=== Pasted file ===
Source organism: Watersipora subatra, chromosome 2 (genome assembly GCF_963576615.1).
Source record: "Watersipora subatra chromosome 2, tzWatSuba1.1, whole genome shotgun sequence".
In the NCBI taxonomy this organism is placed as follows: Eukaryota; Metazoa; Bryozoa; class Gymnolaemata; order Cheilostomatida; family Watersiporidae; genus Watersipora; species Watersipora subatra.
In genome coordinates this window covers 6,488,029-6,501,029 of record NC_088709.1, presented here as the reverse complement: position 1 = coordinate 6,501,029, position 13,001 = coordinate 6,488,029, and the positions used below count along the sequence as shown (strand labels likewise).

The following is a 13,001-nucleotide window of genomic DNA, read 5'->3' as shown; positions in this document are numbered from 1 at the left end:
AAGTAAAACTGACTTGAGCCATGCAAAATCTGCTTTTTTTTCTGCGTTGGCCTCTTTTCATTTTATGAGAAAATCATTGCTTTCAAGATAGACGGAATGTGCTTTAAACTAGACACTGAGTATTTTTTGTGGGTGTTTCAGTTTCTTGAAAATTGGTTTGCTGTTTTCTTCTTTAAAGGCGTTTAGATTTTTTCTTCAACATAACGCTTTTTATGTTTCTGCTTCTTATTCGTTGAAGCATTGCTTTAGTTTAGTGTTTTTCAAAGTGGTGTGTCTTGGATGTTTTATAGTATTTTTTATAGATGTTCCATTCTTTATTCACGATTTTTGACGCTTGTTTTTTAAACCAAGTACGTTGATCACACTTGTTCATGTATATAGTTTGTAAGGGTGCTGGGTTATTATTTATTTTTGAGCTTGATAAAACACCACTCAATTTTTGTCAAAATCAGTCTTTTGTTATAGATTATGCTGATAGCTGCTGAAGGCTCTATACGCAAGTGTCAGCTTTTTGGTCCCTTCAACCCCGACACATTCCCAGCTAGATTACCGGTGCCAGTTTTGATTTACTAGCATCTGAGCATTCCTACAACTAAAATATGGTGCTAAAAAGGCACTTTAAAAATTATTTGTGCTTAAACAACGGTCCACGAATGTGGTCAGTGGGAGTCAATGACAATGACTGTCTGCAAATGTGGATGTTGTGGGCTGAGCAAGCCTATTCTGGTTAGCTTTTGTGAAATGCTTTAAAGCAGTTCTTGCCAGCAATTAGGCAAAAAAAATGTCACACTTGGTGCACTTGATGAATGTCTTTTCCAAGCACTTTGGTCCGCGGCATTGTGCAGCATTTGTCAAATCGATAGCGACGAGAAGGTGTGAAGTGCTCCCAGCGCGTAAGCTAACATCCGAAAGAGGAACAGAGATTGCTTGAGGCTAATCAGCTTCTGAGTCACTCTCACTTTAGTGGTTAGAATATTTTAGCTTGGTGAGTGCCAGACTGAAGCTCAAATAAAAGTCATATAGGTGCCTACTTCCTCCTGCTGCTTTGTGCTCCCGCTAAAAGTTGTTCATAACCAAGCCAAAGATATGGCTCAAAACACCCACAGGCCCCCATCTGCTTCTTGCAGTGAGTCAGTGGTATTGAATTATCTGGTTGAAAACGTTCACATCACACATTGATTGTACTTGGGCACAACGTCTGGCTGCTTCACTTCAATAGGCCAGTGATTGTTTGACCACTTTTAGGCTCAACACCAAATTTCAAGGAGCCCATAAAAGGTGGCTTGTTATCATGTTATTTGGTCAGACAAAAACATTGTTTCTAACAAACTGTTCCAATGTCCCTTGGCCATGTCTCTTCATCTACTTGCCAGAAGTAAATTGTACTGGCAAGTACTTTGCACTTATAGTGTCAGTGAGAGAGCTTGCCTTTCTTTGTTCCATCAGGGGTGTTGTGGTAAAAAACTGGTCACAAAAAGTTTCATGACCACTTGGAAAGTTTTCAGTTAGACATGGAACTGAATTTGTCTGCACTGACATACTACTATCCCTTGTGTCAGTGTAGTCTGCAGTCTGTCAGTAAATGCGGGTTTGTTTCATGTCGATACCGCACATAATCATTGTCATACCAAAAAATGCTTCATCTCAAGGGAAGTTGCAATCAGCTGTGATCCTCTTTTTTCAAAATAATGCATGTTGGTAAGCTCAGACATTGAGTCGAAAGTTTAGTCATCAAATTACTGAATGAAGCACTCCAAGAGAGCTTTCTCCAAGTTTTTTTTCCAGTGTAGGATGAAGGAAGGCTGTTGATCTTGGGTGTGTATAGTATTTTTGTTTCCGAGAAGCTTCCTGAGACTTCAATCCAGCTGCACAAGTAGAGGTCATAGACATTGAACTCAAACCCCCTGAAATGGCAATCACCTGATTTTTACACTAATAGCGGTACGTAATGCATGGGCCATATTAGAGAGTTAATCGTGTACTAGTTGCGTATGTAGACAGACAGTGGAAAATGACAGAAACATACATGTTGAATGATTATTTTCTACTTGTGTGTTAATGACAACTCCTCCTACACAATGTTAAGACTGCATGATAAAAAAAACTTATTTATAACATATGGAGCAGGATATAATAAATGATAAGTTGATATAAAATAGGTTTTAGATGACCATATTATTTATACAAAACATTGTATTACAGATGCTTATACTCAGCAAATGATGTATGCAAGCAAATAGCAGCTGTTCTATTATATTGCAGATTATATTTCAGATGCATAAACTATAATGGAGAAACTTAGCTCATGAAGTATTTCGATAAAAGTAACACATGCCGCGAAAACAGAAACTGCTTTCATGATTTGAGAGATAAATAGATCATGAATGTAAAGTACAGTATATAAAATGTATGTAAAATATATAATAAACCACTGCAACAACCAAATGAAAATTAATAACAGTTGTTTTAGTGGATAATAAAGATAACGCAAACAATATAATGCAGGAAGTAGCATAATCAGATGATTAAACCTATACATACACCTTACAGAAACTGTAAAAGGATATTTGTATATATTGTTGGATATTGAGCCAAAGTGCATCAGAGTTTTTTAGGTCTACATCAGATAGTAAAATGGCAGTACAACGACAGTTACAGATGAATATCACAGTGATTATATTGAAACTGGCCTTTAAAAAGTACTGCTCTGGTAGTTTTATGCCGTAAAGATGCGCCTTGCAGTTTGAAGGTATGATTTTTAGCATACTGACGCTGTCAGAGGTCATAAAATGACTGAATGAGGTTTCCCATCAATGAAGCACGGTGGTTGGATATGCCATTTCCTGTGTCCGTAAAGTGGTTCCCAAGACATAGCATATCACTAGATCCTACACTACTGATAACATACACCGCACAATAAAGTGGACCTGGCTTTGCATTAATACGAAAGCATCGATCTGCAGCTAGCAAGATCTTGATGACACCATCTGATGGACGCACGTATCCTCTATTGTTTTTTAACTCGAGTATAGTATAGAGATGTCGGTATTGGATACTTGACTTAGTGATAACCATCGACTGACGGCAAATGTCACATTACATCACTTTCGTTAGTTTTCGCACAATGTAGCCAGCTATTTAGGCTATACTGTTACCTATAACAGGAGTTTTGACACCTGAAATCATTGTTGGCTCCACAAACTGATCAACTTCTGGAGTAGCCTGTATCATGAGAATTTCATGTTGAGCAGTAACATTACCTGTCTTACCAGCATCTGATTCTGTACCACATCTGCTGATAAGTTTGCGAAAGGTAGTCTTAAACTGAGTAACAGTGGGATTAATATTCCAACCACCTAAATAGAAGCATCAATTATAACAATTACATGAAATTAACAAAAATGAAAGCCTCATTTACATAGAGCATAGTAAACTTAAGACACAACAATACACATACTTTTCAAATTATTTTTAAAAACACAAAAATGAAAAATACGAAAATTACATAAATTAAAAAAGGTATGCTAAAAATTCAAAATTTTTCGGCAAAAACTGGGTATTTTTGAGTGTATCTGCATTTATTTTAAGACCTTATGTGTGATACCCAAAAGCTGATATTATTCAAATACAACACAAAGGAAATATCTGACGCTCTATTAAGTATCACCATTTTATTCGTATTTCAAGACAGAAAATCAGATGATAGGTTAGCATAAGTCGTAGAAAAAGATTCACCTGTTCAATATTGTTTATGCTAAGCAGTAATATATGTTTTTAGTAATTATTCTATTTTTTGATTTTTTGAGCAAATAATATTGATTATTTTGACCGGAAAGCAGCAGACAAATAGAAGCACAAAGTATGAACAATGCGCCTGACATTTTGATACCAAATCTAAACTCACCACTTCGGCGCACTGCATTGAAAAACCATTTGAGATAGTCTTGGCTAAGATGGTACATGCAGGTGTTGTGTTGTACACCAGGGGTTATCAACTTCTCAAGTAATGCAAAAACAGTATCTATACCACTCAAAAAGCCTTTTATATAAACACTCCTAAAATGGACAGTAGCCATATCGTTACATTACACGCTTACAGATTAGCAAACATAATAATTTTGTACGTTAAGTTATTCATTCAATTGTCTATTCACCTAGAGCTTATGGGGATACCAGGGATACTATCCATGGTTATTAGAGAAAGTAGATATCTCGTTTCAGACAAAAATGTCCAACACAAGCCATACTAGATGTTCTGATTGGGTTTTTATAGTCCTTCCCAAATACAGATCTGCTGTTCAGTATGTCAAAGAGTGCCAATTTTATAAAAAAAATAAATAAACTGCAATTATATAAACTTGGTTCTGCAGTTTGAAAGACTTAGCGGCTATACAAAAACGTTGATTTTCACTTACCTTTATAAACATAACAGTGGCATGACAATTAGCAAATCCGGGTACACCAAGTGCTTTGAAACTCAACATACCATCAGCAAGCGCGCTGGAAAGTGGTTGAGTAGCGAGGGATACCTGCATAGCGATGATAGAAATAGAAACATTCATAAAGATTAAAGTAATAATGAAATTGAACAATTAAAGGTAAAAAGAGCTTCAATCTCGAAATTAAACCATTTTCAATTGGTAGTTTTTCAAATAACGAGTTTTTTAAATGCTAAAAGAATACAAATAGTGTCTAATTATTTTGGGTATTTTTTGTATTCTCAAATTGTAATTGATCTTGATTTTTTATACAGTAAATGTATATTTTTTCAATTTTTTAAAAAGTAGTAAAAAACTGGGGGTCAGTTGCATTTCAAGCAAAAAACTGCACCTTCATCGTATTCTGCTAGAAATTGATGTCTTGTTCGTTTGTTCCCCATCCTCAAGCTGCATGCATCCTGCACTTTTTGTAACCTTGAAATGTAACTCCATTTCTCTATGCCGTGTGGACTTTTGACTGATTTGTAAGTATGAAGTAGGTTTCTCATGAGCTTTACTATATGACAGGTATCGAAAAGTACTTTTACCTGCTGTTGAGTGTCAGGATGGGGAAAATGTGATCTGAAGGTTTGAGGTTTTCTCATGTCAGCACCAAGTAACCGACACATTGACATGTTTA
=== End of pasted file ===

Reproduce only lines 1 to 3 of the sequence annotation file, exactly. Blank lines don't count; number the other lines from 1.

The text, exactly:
Source organism: Watersipora subatra, chromosome 2 (genome assembly GCF_963576615.1).
Source record: "Watersipora subatra chromosome 2, tzWatSuba1.1, whole genome shotgun sequence".
In the NCBI taxonomy this organism is placed as follows: Eukaryota; Metazoa; Bryozoa; class Gymnolaemata; order Cheilostomatida; family Watersiporidae; genus Watersipora; species Watersipora subatra.